13 Sep 2019

Picking up the fence posts: farming in Waiau after the quake

From Country Life, 9:36 pm on 13 September 2019

When the magnitude-7.8 earthquake shook North Canterbury nearly three years ago, a 3.5-metre high wall of earth formed on Dave and Rebekah Kelly's sheep and beef station.

The 'Wall of Waiau' – as it's now known – sits on a faultline that cuts across a scenic hillside.

The Wall of Waiau is one of several new landmarks on the farm's landscape since the quake struck on November 14, 2016.  

One of the most noticeable is a 30-metre deep lake that winds its way up the Leader Valley for nearly two kilometres.

The lake was created when the Leader River was blocked by massive landslides.

 "It's great for jet-boating and water skiing," jokes Dave.

One of the landslides covered the farm's stock water pumping system and most of the troughs and water pipes have had to be replaced.

Because of the cost the Kellys have made repairs bit by bit.

The massive job of re-fencing is ongoing – so far, 10 kilometres have been fixed or replaced.

 "The fencing was probably the biggest financial cost, an uninsurable cost that we've had to bear as business owners."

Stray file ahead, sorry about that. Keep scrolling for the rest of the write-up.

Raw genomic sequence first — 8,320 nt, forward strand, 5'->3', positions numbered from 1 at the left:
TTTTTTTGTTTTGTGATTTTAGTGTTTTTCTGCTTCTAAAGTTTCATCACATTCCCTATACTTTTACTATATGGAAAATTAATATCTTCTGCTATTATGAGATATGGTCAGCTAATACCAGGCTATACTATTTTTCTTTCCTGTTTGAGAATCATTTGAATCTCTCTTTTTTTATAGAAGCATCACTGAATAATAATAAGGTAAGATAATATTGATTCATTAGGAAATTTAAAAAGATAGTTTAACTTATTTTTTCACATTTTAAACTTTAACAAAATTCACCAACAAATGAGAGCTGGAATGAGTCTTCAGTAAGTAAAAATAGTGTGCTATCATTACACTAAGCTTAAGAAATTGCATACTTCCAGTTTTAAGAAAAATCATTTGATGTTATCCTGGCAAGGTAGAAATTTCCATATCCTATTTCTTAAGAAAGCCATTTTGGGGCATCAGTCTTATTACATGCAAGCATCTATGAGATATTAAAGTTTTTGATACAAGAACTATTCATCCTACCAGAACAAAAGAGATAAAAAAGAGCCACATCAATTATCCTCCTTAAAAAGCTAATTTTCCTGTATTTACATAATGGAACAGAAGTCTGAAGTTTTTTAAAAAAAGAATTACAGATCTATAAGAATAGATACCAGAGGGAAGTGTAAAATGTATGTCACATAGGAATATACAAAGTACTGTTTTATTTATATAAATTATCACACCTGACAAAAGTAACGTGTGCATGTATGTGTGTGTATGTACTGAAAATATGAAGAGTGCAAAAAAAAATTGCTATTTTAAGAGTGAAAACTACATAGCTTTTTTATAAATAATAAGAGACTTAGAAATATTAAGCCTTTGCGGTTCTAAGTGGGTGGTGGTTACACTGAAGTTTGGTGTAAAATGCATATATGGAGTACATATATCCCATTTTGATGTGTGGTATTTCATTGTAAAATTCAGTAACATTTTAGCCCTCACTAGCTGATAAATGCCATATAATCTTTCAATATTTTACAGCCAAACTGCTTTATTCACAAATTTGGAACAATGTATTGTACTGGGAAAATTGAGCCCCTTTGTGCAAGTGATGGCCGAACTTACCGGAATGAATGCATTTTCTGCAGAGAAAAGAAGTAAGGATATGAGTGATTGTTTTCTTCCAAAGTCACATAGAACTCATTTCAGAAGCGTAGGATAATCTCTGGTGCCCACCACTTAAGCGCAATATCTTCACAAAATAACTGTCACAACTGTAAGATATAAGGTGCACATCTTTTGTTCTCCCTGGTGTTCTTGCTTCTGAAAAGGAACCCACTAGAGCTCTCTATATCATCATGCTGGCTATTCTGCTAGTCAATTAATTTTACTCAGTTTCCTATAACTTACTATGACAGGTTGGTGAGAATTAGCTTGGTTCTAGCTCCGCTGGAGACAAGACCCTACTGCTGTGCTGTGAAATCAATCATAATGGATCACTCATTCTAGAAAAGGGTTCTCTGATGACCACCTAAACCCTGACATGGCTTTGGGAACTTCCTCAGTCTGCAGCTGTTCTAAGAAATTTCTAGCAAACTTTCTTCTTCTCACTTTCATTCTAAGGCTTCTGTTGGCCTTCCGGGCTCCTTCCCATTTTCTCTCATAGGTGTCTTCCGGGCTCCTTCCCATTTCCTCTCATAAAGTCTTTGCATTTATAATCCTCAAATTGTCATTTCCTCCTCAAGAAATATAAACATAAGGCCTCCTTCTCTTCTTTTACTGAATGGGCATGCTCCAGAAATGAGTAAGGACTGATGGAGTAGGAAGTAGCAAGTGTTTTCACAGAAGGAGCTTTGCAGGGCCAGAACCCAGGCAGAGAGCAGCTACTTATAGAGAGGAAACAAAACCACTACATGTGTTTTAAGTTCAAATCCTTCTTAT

Issues with their insurance company mean a number of farm buildings are yet to be repaired. 

Working around the damage is stressful, Rebekah says.

"We have shorn the sheep three times since the quake but can only use part of the woolshed."

Some positives have come as a result of the earthquake, though.

Rebekah is part of the Post Quake Farming group which formed shortly after the disaster.

As well as putting plans in place in case of another serious event, the group also explore post-quake diversification opportunities.

"We've been looking at all sorts of things. Diversification through perhaps tourism, looking at horticulture and alternative land uses".

The group, made up of local farmers, is also getting land-use capability work done to determine how to farm their land in the best way.

"We're trying to get every farmer who has been affected by the earthquake to have that information so when they're making decisions, they feel really comfortable that either what they doing is perfect or that they are able to make good decisions about opportunities that are made available".